The NAMCS provides information about each visit sampled that includes the specialty of the provider (eg, family medicine, pediatrics), what type of provider was seen (eg, physician, nurse), the type of visit (acute, preventive, or chronic care), and the length of the visit in minutes. We selected only visits to family medicine physicians for our analysis.
We identified the proportion of visits with family physicians that were for acute care, preventive care, and chronic disease management (routine and acute flare-up). The NAMCS also uses the visit category “Pre-/Post-surgery,”
which makes up 1% of the visits; these were subsumed under acute care for this analysis.
The average time in minutes spent with the physician in each type of office visit was determined.
On the basis of the proportions of the 3 types of visits and their respective lengths,
we calculated the proportion of time spent on each type of care. These adjusted proportions were then applied to the number of hours per week that family physicians spend in direct patient care, 40.2 hours (10), to arrive at the average number of hours per day spent providing acute, chronic, and preventive care.
Required time distribution
Our earlier reports (7,8) used studies of national preventive service and chronic disease management guidelines to estimate the total time required per year to deliver recommended care. The time was irrespective of the number or length of visits or the number of diseases dealt with in a visit. We used a theoretical patient panel of 2,500
(a typical panel size for family medicine ), with an age, sex, and disease prevalence representative of the US population. In the study on time for preventive services (7), we used published and estimated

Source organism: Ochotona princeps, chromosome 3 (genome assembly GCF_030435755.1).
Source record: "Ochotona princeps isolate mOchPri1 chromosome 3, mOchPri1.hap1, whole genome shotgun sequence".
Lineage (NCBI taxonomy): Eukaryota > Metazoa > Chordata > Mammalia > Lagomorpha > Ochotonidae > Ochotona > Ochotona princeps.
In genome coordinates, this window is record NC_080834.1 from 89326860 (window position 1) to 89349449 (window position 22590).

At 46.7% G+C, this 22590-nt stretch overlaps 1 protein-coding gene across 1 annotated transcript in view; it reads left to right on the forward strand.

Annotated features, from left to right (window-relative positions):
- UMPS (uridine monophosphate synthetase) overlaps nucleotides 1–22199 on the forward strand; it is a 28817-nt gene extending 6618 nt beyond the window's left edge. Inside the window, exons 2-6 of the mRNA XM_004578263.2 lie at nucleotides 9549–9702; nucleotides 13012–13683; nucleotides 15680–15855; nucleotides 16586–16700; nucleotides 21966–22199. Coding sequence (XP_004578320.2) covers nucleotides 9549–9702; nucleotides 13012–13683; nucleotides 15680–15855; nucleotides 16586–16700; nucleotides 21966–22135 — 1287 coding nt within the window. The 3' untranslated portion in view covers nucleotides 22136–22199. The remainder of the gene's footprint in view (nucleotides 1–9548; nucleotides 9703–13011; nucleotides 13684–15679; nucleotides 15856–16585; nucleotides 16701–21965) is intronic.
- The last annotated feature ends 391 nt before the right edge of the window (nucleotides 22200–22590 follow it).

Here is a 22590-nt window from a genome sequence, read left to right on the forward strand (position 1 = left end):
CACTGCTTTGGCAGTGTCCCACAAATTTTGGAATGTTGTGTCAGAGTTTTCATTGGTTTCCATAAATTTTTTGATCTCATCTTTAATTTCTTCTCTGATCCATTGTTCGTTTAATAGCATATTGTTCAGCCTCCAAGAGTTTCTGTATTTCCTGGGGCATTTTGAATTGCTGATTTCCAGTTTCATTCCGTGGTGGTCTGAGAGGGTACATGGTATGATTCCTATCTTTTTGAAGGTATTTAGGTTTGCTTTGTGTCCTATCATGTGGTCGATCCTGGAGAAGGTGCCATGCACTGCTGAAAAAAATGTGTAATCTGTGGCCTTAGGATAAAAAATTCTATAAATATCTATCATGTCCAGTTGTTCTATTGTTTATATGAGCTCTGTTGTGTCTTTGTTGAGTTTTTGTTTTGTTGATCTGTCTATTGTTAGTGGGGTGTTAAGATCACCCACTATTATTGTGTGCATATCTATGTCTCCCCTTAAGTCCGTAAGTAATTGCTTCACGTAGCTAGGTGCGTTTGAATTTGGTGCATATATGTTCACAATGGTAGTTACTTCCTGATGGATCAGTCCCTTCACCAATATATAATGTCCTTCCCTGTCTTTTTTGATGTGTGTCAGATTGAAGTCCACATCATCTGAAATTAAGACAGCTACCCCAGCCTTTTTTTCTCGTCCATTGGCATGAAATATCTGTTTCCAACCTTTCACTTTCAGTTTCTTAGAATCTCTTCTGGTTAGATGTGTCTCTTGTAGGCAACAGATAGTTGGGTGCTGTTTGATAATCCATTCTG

times per service to determine how long it would take to provide all services recommended by the US Preventive Services Task Force. In the study on chronic disease care (8), we applied 10 minutes per visit for the recommended number of yearly visits for 10 common chronic diseases, and
we allotted additional visits for uncontrolled or severe cases if recommended by
the guideline (8). The estimated times required to meet national guidelines also assumed a well-run, fully staffed practice with a functioning informatics system that provided
patient information to the physician and staff. We did not consider in the
calculations the amount of time spent on paperwork or contacting patients by telephone. To estimate the time required for acute care, we assumed it would remain the same as in current practice.
Table 1 presents the actual distribution of family physician time by type of visit: acute, chronic, or preventive. Almost half of visits are for acute problems, more than one-third are for chronic disease, and approximately 15% are for preventive services. Acute visits require an average of 17.3 minutes, less time than either preventive or chronic visits. After adjusting for the length of each type of visit, family physicians spend approximately 3.7 hours of their day in acute care (46%),
3.0 hours of their day in chronic disease care (38%), and 1.3 hours delivering preventive services (16%).
Table 2 presents the number of hours per day required to comply fully with current guideline recommendations for preventive services (7) and for the 10 most common chronic diseases (8). Time spent providing acute care is added to complete the estimate of total time needed to deliver all clinical care. Taken together, providing care for prevention, chronic care, and acute care to an average patient panel would require 21.7 hours a day.
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A Service Delivery Model to Meet Guidelines for Care
The time required to deliver recommended primary care is almost 3 times what is available per physician. To meet guidelines for chronic disease management and prevention, physicians